News & Insight

Corporate finance June 9, 2020
Corporate finance: the end of one-time valuations?

Corporate finance: the end of one-time valuations?

Markets hate uncertainty, it is often said.  But deal-doers don’t much like to sit idle.

And deals are still happening, the HLaw team has been flat out during Q2 so far.  So what’s going on?  Well, perhaps what we are not seeing is ‘one-time valuations’.

In a bull market – with prices only going one way – it’s a seller’s game, and a seller usually wants a high fixed price with little scope for downward adjustment.  And owner managers are hanging on to that mindset.

But right now in the UK something like a quarter of the private sector workforce are sunning themselves in the garden if they are lucky enough to have one, legally unable to work with the government paying their salaries.

What are the effects of stopping large parts of the economy and guillotining revenues overnight?  We don’t yet know.  And the answer has been deferred – by the various government funding schemes – until at least the autumn if not into the years ahead.

What we are seeing though are increasingly inventive ways to make deals happen but where the valuation can flex post-completion.

Yin / yang / majority / minority

The yin and the yang of majority and minority investing do not usually overlap so much.

Aside from family offices with blank canvas investment mandates, fund managers like to stick to what they know.

But what we are seeing is PE-type fund managers coming in for a slice of the action on mid to late-stage VC deals – where so, expectations need to be set around what rights a minority investor can sensibly ask for compared to what they are used to getting with a buy out.

PE investors don’t always see it that way though.

Put & calls

One way of hedging a decision on pricing and holding back cash is for the buyer to acquire a slim majority and have a call option (and a future valuation) to acquire the balance of the equity.  And where that kind of thing is in play then management will probably be wanting the corresponding put.

That’s an easy deal structure to visualise.

Getting into the detailed terms and the documentation, not so much – the valuation metrics and procedure all need to be agreed, but so too details of what happens during the period following completion but before the exercise of the put and call.

Done well, however, this kind of structure can be a good way of exiting legacy shareholders prior to the eventual full exit.

Suppressed initial consideration

And so – when it comes to trade – we are still seeing deals put forward structured as a 100% disposal but with suppressed initial consideration.

The value in the deal is then mostly in the deferred consideration, which could be cash or buyer equity or a combination of both.  That lends itself to a completion accounts process rather than a locked box.  And earn-outs are the obvious way to keep the valuation flexing.

Any deal is a good deal?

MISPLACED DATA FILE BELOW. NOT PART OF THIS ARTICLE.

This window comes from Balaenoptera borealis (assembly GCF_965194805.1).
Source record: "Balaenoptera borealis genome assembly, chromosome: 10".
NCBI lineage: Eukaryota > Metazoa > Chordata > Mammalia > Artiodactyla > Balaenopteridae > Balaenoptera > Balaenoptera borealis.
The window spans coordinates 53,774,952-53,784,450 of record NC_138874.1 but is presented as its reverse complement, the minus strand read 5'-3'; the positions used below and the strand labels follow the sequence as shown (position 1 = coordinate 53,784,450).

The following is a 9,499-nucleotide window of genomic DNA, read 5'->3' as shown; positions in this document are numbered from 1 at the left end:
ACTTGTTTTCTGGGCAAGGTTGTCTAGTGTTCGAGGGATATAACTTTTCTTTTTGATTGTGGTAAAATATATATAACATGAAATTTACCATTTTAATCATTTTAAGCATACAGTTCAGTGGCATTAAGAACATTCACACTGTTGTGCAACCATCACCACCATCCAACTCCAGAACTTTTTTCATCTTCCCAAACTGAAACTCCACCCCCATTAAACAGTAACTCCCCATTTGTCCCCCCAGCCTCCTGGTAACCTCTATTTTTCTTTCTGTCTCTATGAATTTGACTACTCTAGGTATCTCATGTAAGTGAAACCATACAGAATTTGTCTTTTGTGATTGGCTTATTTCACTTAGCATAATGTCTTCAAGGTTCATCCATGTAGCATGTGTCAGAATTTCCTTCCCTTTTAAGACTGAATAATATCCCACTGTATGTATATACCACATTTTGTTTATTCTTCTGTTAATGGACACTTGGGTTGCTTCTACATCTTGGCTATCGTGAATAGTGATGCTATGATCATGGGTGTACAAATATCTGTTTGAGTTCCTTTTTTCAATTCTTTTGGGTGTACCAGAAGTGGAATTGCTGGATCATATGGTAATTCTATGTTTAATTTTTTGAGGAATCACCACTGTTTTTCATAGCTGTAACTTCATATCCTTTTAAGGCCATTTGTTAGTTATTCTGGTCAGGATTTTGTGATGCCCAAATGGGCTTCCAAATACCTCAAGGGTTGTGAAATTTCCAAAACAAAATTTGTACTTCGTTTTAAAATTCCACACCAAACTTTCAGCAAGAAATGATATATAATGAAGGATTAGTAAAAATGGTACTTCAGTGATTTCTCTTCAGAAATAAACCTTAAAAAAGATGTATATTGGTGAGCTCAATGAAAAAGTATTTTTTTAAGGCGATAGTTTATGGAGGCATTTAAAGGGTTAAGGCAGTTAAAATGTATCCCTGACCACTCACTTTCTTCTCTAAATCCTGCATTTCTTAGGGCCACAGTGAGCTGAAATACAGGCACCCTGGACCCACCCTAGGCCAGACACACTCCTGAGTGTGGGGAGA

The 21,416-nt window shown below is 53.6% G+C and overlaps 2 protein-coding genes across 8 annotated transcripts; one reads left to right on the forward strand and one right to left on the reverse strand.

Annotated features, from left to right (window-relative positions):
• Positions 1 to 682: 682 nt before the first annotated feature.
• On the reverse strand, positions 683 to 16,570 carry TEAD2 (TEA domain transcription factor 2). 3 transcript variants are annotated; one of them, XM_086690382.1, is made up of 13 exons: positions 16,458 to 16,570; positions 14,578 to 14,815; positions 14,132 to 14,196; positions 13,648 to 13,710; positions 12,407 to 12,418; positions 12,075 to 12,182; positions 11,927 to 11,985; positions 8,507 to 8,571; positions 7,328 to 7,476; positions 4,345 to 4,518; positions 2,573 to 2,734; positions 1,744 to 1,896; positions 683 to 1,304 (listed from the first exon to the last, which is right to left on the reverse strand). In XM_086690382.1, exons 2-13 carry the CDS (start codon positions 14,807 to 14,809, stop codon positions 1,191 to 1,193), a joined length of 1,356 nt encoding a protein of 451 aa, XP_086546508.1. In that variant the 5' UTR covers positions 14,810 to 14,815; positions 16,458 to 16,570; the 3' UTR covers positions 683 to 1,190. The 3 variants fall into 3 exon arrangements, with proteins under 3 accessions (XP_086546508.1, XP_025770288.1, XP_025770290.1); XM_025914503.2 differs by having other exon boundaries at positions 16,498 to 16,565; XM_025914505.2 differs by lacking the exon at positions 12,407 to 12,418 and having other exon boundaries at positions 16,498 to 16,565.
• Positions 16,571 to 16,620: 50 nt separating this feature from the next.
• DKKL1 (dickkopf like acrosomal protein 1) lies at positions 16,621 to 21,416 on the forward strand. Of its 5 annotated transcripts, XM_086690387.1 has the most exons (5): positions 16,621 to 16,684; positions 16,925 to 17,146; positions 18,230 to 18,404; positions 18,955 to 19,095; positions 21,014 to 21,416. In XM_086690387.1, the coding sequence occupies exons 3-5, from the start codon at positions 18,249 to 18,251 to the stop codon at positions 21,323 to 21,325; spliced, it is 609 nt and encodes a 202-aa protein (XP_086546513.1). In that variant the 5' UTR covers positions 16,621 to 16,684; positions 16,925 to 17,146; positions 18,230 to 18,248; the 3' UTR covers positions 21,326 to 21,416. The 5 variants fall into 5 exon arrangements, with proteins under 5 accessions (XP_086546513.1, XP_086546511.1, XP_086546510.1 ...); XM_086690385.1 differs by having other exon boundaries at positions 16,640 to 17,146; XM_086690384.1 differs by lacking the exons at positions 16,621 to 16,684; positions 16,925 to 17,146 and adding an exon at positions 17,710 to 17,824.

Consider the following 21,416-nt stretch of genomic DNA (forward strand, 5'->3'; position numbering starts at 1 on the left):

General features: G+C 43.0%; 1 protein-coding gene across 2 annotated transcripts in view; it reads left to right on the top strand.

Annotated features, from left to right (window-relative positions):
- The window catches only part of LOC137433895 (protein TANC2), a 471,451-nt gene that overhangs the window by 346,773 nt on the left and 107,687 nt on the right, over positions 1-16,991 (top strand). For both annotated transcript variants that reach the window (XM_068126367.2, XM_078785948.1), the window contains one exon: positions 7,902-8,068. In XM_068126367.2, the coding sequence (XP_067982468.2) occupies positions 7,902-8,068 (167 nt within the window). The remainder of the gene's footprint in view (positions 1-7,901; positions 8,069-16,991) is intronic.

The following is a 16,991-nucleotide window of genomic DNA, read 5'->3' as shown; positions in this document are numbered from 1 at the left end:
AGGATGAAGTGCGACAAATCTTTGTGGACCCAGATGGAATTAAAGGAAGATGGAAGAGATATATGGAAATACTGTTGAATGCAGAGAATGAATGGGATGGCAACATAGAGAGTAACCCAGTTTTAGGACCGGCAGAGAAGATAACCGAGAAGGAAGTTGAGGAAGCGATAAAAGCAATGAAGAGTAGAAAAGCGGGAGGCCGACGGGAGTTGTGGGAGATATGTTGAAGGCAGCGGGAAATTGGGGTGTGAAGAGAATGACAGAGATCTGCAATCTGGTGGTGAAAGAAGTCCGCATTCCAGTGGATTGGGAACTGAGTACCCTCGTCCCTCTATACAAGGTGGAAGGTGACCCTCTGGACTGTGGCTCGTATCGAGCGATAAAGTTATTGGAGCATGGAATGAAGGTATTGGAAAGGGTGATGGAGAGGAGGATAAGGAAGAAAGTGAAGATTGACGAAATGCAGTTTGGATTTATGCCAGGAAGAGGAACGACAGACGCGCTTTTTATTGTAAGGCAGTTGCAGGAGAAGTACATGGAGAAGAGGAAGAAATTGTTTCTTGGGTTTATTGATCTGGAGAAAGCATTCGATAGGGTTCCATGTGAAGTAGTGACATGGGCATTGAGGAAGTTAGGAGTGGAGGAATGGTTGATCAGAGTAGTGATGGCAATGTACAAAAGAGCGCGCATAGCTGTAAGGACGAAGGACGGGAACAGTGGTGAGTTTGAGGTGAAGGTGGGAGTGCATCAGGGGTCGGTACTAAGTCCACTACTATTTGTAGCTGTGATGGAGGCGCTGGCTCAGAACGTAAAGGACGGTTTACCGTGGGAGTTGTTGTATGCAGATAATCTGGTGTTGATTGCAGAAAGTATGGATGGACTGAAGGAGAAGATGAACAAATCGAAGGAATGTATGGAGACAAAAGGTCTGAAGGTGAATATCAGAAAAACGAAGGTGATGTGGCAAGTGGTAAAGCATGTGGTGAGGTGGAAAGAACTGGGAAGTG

But for many sellers right now, any deal is a good deal.

If you had revenues cut off overnight and are looking at a near zero revenue financial year ahead (whilst as an owner manager you guarantee the debts and struggle through) then you will probably listen to anyone offering you a way out.

Hanging on to some of your own equity though is key as otherwise you say goodbye to any kind of upside.

GrowthCap route 1 out of lockdown

For that reason, we expect to see growth capital (minority) deals continue strongly.

In fact, GrowthCap is likely route 1 for strong businesses pre-corona which have drawn down CBIL debt to keep going and have a fight on their hands when the furlough scheme comes to an end.  Without the availability of growth capital and its ability to price value accruing over the long term into management equity, there will be – sadly – many zombie businesses stumbling out of lock down.

Bridge rounds

Bridge funding rounds are back with a bang on VC deals, not least because the government’s Future Fund will match up to £5m of funding in the form of convertible loan notes.  Or at least it will if the government’s pot of funds allocated hasn’t been exhausted already (applications are 100%+ over the value of the fund at time of writing).

CLNs have been known to create cap tables that look like car crashes, but in a deeply uncertain valuation environment they come into their own.

Term sheet nasties

Finally, some of the VC term sheet nasties we saw in the early noughties have emerged from their slumber, wakened by uncertainty as to pricing.

Full ratchets?  PE-style leaver provisions?  Double dip liquidation preferences?

Management teams beware.

Know your double dips from your convertible, non-participating preferreds

Speaking of liquidation preferences, we recently published a definitive guide that explained how all the different flavours of them worked and included worked examples.

Take a look here – you won’t find a more comprehensive summary.

Liquidation preferences are of course one way to price risk and limit downside protection for minority investors who may not control the timing of their exit.

If you have thoughts on any of the above points, or if you are trying to close a deal right now but can’t find a way to bridge the valuation gap, then let the author – Henry Humphreys – know or another member of the HLaw team and we might just have that creative solution to unlocking the deal.

All the thoughts and commentary that HLaw publishes on this website, including those set out above, are subject to the terms and conditions of use of this website.  None of the above constitutes legal advice.  Much of the above will no doubt fall out of date and conflict with future law and practice one day.  None of the above should be relied upon.  Always seek your own independent professional advice.


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